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I have a 3D table that I'm able to plot using ListPlot3D, but when I export the table to an excel file and try to import the saved data, the format is different. The imported table seems to have additional commas everywhere, e.g.:

 TableT = Parallelize[
   Table[{x, y, Func[x, y]}, {x, -5.0, 5, 0.1}, {y, -5.0, 5, 0.1}]];
 Export["C:\\Users\\Desktop\\Research \
       Folders\\Rich\\MATHEMATICA ROUTINES\\Table.xls", TableT, "Table"];

 SampleTable = 
   Import["C:\\Users\\Desktop\\Research \
       Folders\\Rich\\MATHEMATICA ROUTINES\\Table.xls", "Table"];

And a sample of the output looks like:

    {{"{-1.,", "-1.,", "-1.682941969615793}", "{-1.,", "-0.7,", 
      "-1.4481056235651328}", "{-1.,", "-0.4,", "-1.0839143149837285}", 
      "{-1.,", "-0.10000000000000009,", "-0.6229001688139496}", "{-1.,", 
      "0.19999999999999996,", "-0.10624420571720333}", "{-1.,", "0.5,", 
      "0.4199022358543263}", "{-1.,", "0.7999999999999998,", 
      "0.9085400612713314}"}, {"{-0.7,", "-1.,", "-1.4481056235651328}",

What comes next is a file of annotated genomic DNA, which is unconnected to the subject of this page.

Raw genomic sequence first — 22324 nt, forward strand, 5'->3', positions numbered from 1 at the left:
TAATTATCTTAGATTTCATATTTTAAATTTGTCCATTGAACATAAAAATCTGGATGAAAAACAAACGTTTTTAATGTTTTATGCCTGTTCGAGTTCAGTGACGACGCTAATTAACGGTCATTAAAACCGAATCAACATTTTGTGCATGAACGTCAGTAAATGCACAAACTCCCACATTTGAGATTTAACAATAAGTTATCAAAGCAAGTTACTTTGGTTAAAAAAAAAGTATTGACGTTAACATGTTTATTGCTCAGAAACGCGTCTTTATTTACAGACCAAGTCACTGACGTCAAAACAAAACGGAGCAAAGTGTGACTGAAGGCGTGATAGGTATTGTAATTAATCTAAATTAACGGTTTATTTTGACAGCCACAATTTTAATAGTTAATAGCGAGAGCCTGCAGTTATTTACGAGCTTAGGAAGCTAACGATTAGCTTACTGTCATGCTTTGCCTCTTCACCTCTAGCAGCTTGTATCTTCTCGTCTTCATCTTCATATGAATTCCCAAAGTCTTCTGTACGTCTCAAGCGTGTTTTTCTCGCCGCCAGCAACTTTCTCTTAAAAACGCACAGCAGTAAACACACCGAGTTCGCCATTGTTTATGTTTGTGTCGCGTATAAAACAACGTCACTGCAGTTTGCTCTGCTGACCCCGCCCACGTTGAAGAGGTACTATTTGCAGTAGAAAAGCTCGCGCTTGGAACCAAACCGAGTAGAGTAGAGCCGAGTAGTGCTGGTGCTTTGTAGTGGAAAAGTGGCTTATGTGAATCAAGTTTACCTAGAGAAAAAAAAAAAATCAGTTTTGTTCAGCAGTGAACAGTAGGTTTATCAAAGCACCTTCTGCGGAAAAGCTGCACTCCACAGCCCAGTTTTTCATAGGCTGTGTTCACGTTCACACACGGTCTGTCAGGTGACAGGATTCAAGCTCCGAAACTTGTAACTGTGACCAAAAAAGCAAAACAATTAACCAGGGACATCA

When I use this approach for 2D plots, it seems to work fine. Can someone explain why this isn't working for my 3D data?

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  • 3
    $\begingroup$ be aware by specifying "Table" you are overriding recognition of the "xls" extension, so not writing an excel file $\endgroup$ – george2079 Apr 30 '15 at 2:38
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As @george2079 has already pointed out, you are causing confusion in the Import and Export formats by adding the "Table" option.

Try the following instead:

tableT = Parallelize[
   Table[{x, y, func[x, y]}, {x, -5, 5, 1}, {y, -5, 5, 1}]
   ];
Export["table.xls", tableT];

sampleTable = Import["table.xls"][[1]];

TableForm@sampleTable

(*
-5. -5. func[-5, -5]
-5. -4. func[-5, -4]
-5. -3. func[-5, -3]
-5. -2. func[-5, -2]
-5. -1. func[-5, -1]
-5. 0.  func[-5, 0]
-5. 1.  func[-5, 1]
-5. 2.  func[-5, 2]
-5. 3.  func[-5, 3]
-5. 4.  func[-5, 4]
-5. 5.  func[-5, 5]
*)

You should also note that, when working with Excel files, Import returns a list of lists. Each first-level element of the list corresponds to a sheet in the Excel file. To get to your list, you want to take the first component of that list of lists. This is what the [[1]] accomplishes above. Equivalently, you could write First@Import[...], or you can also access the sheet contents by name:

Import["table.xls", {"Sheets", "Sheet1" }]

As an aside, you should avoid using uppercase names for your variables to avoid any possible conflicts with built-in functions, whose names always start with an uppercase letter. I modified your variables names accordingly.

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